Besides lighting setting which was worked very seriously, Gerard used two dancers as a depiction of the West and East world. So was the music, gamelan with electronic music accents. Began with rebab frictions with two circles of light on the floor to break the stage silence . Then, Teck Von Ng, the Vietnamnese dancer who was bare-chested black pant, appeared. Stood up, let some part of his shoulder in bright light. Suddenly, the Dutch dancer Esther Natzijl passed quickly behind him. Then, they performed separately movements. Teck gentle movements, in contrast to the dynamic Esther. The motions of these two dancers accompanied by gamelan music – bonang, gender, gambang – who was beaten by Niels Walen, equipped with the composition of electronic music by Paul Goodman. (ani)
Theatre dance performance from the Netherlands entitled ‘Luminescent Twilight’ which was presented on Tuesday night (16/10) at Gedung Cak Durasim Taman Budaya Surabaya ended in a romantic way. This production, which was a part of the Cak Durasim Festival III, by the choreographer Gerard Mosterd who is of Dutch-Indonesian origin was able to make the public in Surabaya smile in admiration. It is no exaggeration to say that applause at the end of the show lasted long and sustained. The reason for this was the enchanting body movements of the dancers, Wei Ming Poon (Tek Ng Vong) from Vietnam and Ester Natzijl. Moreover, the interplay of lighting and lighting design combining dark and light strongly supported the movements performed by these two dancers.
As Rakimdakas said in the press conference on Monday (14/10), this theatre team from Netherlands was not needlessly demanding. They simply requested proper lighting, which is somewhat complicated considering the local circumstances. However, Rokim’s et al hard work in the end led to success. The performance which from beginning to end was supported by Niels Walen’s gamelan music illustrations, indeed highlighted on a stage powerful in its atmosphere of contrast, dark and light. Sharp transitions of light marked the change between scenes with absolutely perfect timing. This is what Mosterd wanted to present. As he said before the show, he wanted to integrate Western and Eastern cultures, the two different cultures of his parents (a Dutch father, an Indonesian mother).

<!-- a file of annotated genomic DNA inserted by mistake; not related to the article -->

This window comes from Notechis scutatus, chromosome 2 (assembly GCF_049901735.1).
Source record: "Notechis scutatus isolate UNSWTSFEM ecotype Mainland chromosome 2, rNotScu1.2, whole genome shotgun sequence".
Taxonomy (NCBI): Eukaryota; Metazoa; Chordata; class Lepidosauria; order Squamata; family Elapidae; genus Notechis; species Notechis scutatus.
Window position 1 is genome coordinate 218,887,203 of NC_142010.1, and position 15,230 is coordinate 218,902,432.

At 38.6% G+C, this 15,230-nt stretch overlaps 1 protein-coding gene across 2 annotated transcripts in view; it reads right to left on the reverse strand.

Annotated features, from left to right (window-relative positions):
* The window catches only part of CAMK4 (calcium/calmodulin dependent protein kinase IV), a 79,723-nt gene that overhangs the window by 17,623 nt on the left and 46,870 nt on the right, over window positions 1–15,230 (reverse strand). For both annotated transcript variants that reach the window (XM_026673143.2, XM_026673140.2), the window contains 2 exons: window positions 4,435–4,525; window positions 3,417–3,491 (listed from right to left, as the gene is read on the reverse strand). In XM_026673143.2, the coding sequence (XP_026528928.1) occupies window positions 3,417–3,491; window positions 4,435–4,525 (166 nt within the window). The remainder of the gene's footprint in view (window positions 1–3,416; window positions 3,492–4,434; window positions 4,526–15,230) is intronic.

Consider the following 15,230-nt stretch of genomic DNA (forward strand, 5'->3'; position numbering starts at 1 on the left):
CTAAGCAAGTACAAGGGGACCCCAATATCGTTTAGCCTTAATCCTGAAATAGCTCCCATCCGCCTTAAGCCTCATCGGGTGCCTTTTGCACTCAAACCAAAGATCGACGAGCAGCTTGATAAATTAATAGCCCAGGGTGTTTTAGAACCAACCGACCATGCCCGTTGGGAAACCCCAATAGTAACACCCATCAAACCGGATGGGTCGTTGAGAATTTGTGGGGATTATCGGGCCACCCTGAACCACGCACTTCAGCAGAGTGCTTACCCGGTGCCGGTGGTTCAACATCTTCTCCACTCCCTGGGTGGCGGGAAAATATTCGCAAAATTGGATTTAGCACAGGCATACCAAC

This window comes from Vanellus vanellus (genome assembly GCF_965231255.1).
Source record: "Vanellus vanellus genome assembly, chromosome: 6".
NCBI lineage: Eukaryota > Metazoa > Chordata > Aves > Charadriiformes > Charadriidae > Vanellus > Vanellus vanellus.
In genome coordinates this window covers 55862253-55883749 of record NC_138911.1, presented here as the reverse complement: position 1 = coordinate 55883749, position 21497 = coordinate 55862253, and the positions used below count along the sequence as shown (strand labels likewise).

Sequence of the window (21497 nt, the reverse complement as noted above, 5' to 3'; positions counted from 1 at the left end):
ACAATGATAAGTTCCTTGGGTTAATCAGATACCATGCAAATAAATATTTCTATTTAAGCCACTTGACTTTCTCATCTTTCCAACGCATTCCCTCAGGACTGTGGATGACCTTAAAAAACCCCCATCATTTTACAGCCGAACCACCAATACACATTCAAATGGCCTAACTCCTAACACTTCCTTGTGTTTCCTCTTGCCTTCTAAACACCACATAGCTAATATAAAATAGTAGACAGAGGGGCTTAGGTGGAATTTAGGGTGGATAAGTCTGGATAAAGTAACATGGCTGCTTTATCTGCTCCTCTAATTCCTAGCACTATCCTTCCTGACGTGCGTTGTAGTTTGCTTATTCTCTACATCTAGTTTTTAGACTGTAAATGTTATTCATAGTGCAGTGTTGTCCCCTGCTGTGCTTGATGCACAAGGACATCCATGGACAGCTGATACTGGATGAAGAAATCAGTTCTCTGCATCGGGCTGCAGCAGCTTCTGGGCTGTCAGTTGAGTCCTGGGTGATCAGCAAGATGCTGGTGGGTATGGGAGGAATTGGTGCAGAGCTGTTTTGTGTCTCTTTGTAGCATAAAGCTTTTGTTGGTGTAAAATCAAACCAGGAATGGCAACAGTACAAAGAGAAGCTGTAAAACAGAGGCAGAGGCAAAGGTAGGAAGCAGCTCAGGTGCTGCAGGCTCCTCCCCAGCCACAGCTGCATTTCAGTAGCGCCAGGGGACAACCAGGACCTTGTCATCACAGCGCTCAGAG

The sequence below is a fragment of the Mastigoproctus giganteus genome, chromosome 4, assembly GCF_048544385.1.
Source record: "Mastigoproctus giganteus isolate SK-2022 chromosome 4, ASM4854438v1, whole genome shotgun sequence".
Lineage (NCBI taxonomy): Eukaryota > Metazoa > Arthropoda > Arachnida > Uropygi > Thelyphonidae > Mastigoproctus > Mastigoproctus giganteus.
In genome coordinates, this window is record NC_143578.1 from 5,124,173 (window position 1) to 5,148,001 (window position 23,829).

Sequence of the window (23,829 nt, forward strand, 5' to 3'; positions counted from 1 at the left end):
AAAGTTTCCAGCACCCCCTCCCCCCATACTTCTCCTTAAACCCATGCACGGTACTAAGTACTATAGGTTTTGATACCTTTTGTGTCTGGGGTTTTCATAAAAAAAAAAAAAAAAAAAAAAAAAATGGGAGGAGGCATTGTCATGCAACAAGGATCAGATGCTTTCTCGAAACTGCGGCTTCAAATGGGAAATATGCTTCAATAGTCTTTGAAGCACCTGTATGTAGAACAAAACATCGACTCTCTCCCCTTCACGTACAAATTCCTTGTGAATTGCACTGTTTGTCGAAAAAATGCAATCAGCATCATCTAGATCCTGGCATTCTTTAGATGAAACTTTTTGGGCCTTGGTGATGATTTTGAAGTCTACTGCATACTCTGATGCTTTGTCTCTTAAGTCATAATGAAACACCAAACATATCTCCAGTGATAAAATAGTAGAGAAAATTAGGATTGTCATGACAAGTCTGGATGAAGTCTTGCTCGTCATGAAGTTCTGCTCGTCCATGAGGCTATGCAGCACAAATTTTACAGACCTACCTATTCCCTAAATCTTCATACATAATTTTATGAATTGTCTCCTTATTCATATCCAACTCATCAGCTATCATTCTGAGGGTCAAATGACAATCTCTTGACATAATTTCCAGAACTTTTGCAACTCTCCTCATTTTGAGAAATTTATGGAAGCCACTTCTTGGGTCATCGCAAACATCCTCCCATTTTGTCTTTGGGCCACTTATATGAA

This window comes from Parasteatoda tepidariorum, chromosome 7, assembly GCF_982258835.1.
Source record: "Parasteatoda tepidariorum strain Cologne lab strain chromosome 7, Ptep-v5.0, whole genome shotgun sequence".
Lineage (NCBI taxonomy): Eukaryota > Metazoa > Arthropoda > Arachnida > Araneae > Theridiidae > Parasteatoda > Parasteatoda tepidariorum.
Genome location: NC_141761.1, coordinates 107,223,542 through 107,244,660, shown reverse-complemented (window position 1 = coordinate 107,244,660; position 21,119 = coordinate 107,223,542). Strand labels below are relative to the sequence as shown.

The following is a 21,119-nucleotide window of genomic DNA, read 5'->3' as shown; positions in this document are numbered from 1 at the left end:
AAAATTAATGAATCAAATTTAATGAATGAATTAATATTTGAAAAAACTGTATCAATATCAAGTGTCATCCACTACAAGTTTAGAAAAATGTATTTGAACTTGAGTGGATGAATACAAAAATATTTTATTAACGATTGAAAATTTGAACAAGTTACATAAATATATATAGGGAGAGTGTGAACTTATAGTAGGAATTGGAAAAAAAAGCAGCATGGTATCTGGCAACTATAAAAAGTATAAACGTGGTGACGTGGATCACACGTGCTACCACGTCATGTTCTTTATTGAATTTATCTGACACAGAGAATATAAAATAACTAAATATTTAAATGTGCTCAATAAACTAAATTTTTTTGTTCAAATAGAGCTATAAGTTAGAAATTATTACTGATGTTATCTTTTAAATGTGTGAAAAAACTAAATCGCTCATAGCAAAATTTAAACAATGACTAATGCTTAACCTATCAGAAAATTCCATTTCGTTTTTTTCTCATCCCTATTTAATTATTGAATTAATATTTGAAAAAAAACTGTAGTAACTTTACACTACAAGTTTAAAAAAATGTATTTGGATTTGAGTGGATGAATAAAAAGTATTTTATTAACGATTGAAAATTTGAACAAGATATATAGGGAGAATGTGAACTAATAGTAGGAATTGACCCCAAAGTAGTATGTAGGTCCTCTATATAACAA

Accompanied by a Rebab, Teck Ng Von, who was bare-chested and was wearing a black pants, moved in a standing position in which only parts of his shoulders were visible in the light. Suddenly Ester Natzijl passed quickly behind him. The sounds of gender, bonang and gambang played by Walen were combined with electronic music by Paul Goodman. The stage put us into an atmosphere of mystery. The combination of Western culture, represented by Ester and Eastern culture by Von was really interesting. Von’s movements were gentle, typical of the East in contrast to Ester’s which were very fast. Alternately, both were moving in contrast. One active, the other motionless.
At the end of the show, a Japanese paper screen on the stage was moved here and there by the two dancers. They also faced each other from its two sides like a mirror. Von tore the paper right in the middle, as if it was a door. From the rear, the lamps fired through the “door” making a path of light on the floor. Then a surprise occurred. Keroncong music was heard. Out of the door, the two dancers crawled, rolled and danced together. The dense atmosphere was dispersing. Suddenly there was a metaphorical bond between the dark, the light and shadows, dusk in the inner logic of the everyday life of traditional Javanese society.
For you who have not yet had time to see Gerard Mosterd’s production, you can see their performance, tonight, Wednesday (16/10) at Gedung Cak Durasim at 20:00. This extra bonus performance is due to the impact of the bombings in Bali. Previously, dance was scheduled to be performed in Bali today.
YOGYA (KR) – Senthong Seni Bangun Jiwa, Teater Garasi Yogyakarta and Mata Angin Production will present a Contemporary Dance entitled `Luminesent Twillight’ by Gerard Mosterd, a Dutch choreographer, at Sositet Building, Jl Sriwedani, Thursday-Friday (10-11/10) at 20.00. He will also conduct a workshop on Friday (11/10) 09.00-11:30 at the same place.